This week has been a flurry of goodbyes as we all turn Brno into the summertime ghost town I love, and which I will be sad to be away from, but I have stuff to do, you guys.
I am going to New York to see one friend I've known since I came here, 20 years; he picked me up when I was broken last year and we went to Greece together, and sometimes we don't talk for months but now we are planning a trip to Philadelphia for July 4th, maybe also a trip to Coney Island, the pleasure of putting yourself in the hands of someone who knows how to have fun.
I will go and see some women in upstate New York that I have known online but not in person for over a decade, poets, women who use words to curse and to nurture, and they have promised to teach me how to apply lipstick, because I don't know how to do anything with make-up, but it seems interesting.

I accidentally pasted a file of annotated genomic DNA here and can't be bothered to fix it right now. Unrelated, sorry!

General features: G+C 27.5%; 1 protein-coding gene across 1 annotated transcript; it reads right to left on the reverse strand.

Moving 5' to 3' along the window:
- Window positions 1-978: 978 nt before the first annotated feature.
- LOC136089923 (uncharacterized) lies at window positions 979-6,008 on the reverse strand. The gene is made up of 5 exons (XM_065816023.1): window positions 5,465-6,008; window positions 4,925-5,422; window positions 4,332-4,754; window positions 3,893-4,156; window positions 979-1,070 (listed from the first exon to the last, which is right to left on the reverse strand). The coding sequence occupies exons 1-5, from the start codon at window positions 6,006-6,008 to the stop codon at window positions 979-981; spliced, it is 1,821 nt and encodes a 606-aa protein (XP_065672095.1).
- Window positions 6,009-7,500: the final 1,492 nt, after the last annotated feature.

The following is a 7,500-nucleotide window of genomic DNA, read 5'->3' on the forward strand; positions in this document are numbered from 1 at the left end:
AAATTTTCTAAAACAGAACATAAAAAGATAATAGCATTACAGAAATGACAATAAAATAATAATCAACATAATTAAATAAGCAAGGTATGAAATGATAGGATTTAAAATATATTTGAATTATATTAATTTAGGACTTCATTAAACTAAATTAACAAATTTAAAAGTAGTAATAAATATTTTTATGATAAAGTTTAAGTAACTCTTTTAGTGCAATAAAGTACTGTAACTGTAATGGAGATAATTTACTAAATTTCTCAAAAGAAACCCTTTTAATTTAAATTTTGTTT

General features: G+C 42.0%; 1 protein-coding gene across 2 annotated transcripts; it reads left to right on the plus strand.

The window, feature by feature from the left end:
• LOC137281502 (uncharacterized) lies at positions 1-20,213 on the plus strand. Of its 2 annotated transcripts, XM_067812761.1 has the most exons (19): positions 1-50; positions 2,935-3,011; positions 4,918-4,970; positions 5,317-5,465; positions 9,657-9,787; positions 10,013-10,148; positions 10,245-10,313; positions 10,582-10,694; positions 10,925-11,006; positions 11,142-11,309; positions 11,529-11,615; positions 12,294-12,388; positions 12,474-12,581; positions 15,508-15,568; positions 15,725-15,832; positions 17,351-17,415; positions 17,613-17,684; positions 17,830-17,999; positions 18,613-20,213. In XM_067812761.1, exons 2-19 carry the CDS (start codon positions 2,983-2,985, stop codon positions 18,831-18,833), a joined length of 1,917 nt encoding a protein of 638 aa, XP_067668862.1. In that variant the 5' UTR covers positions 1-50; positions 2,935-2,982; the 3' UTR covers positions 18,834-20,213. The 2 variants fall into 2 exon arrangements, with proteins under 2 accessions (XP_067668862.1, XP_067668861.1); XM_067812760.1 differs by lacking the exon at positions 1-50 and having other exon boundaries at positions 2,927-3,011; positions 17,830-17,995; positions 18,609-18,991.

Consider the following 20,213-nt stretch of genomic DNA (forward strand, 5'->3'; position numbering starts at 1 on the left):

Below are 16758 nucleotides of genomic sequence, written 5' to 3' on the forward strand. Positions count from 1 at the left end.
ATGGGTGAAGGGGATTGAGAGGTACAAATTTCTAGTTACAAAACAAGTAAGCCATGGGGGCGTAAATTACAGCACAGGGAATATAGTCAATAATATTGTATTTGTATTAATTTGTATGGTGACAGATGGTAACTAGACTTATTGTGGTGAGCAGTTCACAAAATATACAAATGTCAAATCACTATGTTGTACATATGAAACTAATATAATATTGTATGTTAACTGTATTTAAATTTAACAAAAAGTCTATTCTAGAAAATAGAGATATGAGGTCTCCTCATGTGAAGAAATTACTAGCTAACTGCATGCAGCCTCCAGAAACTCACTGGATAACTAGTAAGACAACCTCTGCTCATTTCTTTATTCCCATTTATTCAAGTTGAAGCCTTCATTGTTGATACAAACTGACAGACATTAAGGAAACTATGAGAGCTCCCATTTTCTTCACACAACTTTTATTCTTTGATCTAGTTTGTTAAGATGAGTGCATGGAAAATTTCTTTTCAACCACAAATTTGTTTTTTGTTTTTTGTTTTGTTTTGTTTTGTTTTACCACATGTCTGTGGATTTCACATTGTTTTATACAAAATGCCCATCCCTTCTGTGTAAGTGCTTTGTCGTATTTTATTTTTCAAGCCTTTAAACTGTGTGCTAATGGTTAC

And then my beautiful and amazing sister in California. I will meet her parrot and remind her cats that I am the boss of them, and her husband gives the best hugs because he is a man who can pick up a refrigerator. We shall put limes into everything and it will be awesome.
Then Montana, where my relentlessly talented friend has just started a business which is a traveling bookstore, and we will drive around to festivals and sell books and drink good coffee and talk about love and losing our hearts and finding them again, exactly where they always were.
Then a group of women in a house on the beach. There will be brunch, which is the most brilliant American invention. And I have a friend who looks straight into your eyes and says: I know this to be true. And I am eager to hear what she knows is true, because it will be.